As I commented yesterday, I found the solo nature of Burgess’ teaching model a little problematic, as was his desire to have the student experience in his classroom better than what they would experience in their other classrooms. I can’t help wondering what his colleagues would have thought as they read that.

The Ugly

On a personal note, I find the PIRATE acronym unfortunate, and quite frankly, offensive. I have a very strong reaction to it which borders on distress. When I think of pirates, I don’t think of Disney and Jack Sparrow. For me the word triggers thoughts of the very real, very dangerous pirates who take rob, murder, rape and take hostages in seas today.  I ‘get’ that most people don’t feel that way and love to buy into the Disney version, so I tried hard to squash my objections, but anything that trivialises rape and murder while celebrating those who commit such crimes is going to get my hackles up.

Years ago, I was victim of a violent attack, and I guess since then, I’ve felt a kinship towards other people who’ve suffered from violence. Now  I realise that’s not Burgess’ intention, he’s not out there deliberately glorifying or endorsing piracy. However, I do think he could have chosen a better acronym rather than one that is a potential trigger for victims of violent crime.  I also realise that this is my problem, not Burgess’ problem – but if I have an issue with it, I would say its likely there are several other people who have difficulty with it as well. I almost didn’t write about this, but if I don’t say something, who will?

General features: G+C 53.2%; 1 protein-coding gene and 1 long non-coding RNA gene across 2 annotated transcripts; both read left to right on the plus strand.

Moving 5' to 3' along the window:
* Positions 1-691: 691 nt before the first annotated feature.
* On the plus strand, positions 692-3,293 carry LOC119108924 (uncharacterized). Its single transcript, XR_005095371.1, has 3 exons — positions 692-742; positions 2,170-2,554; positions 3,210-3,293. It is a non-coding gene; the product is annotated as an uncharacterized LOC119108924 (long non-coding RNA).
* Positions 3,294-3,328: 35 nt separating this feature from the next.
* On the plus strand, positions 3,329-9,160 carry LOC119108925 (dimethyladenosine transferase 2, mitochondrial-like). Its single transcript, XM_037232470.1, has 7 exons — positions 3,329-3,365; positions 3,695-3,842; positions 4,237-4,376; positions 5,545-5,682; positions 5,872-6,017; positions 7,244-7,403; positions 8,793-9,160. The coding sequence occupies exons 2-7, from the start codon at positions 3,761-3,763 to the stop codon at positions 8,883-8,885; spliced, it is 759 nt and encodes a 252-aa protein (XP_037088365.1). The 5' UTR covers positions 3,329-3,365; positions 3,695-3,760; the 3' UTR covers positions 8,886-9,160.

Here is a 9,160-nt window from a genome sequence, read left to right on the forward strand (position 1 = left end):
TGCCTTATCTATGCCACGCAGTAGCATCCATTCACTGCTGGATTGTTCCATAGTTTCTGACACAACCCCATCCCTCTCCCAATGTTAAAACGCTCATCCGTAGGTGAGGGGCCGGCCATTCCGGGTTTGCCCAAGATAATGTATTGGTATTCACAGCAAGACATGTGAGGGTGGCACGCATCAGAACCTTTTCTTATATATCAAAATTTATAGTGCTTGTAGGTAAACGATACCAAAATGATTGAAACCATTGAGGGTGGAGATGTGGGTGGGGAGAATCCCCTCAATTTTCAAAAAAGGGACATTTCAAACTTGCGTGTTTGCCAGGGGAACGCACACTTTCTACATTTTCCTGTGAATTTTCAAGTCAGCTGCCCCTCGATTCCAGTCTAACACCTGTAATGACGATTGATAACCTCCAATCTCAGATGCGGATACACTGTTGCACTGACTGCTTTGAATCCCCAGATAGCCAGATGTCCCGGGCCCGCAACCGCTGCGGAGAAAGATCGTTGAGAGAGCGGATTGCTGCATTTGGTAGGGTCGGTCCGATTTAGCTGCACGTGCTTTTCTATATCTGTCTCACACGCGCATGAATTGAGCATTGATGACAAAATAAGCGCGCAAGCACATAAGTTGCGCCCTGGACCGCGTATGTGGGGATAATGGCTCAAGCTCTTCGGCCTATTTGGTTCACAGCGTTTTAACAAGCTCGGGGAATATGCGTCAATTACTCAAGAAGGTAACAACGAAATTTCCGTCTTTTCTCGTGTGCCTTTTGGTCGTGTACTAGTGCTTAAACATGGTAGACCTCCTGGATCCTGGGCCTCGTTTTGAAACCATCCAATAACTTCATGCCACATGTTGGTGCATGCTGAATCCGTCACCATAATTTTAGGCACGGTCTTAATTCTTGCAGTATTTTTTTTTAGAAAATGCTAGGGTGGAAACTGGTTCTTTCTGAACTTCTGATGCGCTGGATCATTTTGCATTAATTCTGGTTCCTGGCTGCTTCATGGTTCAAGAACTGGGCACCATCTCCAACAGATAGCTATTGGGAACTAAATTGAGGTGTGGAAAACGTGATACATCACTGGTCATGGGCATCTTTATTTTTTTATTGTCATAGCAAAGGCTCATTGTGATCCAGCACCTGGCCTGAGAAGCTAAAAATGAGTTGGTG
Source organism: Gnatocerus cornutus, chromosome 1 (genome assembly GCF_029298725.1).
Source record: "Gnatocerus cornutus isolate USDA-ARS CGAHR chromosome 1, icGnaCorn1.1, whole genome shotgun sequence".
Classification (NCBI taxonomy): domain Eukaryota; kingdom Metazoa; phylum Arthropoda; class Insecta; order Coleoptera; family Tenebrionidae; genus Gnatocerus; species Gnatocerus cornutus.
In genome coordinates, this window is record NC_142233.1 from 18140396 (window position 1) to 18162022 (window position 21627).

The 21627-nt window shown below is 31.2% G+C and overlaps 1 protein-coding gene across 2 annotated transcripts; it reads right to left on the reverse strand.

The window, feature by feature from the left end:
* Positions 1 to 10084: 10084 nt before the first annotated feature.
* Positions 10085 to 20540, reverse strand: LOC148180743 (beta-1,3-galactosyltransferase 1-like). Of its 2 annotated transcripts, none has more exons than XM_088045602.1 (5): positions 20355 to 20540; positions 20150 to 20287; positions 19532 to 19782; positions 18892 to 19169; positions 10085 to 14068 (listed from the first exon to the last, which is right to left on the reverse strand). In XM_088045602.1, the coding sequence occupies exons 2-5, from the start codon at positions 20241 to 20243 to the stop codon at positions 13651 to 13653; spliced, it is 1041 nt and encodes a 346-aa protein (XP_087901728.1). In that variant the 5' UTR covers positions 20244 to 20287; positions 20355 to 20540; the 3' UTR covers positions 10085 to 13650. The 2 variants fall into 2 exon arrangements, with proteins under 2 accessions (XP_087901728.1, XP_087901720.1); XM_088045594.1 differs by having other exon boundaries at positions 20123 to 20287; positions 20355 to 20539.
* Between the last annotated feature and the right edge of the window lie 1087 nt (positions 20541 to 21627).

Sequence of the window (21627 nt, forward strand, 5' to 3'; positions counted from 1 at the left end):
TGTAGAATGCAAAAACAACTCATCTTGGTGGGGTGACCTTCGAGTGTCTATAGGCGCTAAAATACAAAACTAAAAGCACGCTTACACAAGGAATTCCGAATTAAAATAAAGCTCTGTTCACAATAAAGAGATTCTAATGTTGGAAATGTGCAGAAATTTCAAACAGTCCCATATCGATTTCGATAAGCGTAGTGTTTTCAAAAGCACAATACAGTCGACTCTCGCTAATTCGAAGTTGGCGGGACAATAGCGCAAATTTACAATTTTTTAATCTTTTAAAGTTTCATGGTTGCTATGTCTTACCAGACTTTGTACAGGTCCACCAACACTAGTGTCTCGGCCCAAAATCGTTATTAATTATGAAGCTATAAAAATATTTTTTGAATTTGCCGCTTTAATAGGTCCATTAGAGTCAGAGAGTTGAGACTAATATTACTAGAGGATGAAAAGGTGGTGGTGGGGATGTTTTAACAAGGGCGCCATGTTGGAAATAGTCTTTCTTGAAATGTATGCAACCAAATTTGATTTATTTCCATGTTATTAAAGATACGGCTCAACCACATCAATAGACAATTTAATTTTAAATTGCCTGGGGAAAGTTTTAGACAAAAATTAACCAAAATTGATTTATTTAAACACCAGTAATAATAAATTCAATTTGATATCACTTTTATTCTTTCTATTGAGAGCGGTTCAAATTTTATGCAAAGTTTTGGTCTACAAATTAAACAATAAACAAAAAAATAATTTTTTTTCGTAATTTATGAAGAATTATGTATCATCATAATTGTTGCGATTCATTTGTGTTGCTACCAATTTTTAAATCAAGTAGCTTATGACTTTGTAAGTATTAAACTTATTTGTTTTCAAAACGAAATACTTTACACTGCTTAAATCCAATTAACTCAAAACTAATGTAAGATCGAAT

I really didn’t want to end on such a sombre note. It’s my fault for trying to fit this post into “The Good, The Bad, The Ugly” – naturally it has to end with the negative. So to conclude, I’ll remind you of some of the positives:

There is value in this book:

  • There are great practical tips for teaching with passion and building positive relationships with students.
  • There are great practical  suggestions for how to inspire, motivate and engage students.
  • It provides a wonderful window into the work of a teacher.
  • It will certainly inspire and be a great resource for many teachers.

It just wasn’t the book for me.

Teach Like a Pirate – review

Teach Like a Pirate: Increase Student Engagement, Boost Your Creativity, and Transform Your Life as an EducatorTeach Like a Pirate: Increase Student Engagement, Boost Your Creativity, and Transform Your Life as an Educator by Dave Burgess

My rating: 2 of 5 stars

So much hype surrounds this book, and its been rated highly by many educators whom I respect, so I thought it would be worth a look.

Author Dave Burgess shares a great deal about his teaching practice, and to that end, its a great read. I always love hearing about how other teachers go about their work. He has a great emphasis on creativity and engagement, and provides many great tips that I’m sure many teachers will find useful.